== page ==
This was certainly an interesting way to start my day.
The thing is, I had an opportunity to go to Loyola when I was young. Or, to be more precise, my folks were considering applying on my behalf.
But, family legend has it, they were distinctly nonplussed by the application documents, which sought a great deal of historical minutiae of my father's lineage, and my mother's...maiden name.
More generally, I was loathe to go. I I did spend one miserable month of Grade 8 in what was at the time known as Sir Winston Churchill High School (to this day I wonder, are there so few great Canadians that they had to name the place after a British Prime Minister?) before returning to my natural home of Father McDonald High School, at the time the only remaining English Catholic high school in the Ste-Croix school board.
I am a living witness to the opportunity cost of choosing public school over private, and a poor school over a booming one. When I got to CEGEP and enrolled in the natural sciences stream, I was stunned to discover how much I'd missed out on, particularly in terms of opportunities for enriched math classes. Our dying little school could do little more than prepare us to meet appropriate provincial standards (and they did that very well, I hasten to add), but they simply lacked the resources of the private schools and even some of the larger, well-endowed public schools in the Protestant School Board of Greater Montreal. As a result, I was one maybe 3 out of 30+ kids enrolled in the enriched natural sciences stream at Vanier in 1995 without prior instruction in college-level calculus. I didn't die, but I sure as hell didn't end up as an engineer inventing a better lightbulb, either.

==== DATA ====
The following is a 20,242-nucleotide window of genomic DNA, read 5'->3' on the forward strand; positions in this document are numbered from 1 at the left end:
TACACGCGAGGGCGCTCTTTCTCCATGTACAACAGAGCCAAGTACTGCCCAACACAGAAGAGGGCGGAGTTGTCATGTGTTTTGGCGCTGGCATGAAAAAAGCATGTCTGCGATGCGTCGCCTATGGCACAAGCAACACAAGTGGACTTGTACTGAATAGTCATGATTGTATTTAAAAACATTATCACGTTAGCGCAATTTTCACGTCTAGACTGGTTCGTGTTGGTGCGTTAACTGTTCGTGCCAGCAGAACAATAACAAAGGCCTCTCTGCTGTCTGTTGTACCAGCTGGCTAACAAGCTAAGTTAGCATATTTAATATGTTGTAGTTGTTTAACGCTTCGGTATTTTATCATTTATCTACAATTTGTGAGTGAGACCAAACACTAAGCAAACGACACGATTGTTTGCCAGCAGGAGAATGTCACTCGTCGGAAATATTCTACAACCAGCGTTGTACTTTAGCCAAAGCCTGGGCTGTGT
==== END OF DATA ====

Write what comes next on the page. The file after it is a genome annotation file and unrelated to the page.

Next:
But that's the point, actually. I wasn't cut out for high sciences and engineering, but the economic imperatives of the time, the messaging to kids, was always, "go into the sciences, go into engineering, go into computer programming," or what have you.
My public school offered me plenty of opportunities to develop the skills that suited my heart and interests - particularly with regard to writing. I certainly don't feel as if my life was sent permanently astray by the fact I didn't go to Loyola.
So I have no regrets. And I don't resent Mr. Flaherty for his pride; there's certainly something to be said for the story of a little Irish scruff from Lachine growing up to become Minister of Finance.
Instead I'll simply remind him and Mr. Macdonald that, notwithstanding their delusions of grandeur, Loyola grads don't "run the country." Canadian voters - including in particular the 94% of Canadians - have a considerably bigger say.